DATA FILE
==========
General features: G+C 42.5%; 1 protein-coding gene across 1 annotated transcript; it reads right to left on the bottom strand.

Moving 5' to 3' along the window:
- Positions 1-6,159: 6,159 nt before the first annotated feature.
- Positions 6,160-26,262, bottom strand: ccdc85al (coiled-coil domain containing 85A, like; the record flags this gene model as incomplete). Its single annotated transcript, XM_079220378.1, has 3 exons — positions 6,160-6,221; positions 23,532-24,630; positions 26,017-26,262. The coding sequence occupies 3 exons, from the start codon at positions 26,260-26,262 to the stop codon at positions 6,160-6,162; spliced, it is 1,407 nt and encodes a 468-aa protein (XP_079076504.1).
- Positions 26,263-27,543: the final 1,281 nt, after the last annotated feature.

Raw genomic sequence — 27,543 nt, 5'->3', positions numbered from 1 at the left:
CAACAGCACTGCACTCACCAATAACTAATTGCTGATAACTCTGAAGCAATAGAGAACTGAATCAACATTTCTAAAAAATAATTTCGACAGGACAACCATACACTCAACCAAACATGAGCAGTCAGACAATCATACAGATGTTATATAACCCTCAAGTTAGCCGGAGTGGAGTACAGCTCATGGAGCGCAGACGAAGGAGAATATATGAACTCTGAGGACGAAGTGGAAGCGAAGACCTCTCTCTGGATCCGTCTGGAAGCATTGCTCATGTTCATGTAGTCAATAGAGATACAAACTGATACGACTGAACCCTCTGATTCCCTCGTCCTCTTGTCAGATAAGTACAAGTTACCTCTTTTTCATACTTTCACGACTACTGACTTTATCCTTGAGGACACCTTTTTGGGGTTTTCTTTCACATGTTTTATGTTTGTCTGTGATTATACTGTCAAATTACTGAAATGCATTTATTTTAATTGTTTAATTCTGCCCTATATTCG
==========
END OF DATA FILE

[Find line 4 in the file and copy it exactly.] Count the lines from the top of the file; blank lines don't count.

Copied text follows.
- Positions 6,160-26,262, bottom strand: ccdc85al (coiled-coil domain containing 85A, like; the record flags this gene model as incomplete). Its single annotated transcript, XM_079220378.1, has 3 exons — positions 6,160-6,221; positions 23,532-24,630; positions 26,017-26,262. The coding sequence occupies 3 exons, from the start codon at positions 26,260-26,262 to the stop codon at positions 6,160-6,162; spliced, it is 1,407 nt and encodes a 468-aa protein (XP_079076504.1).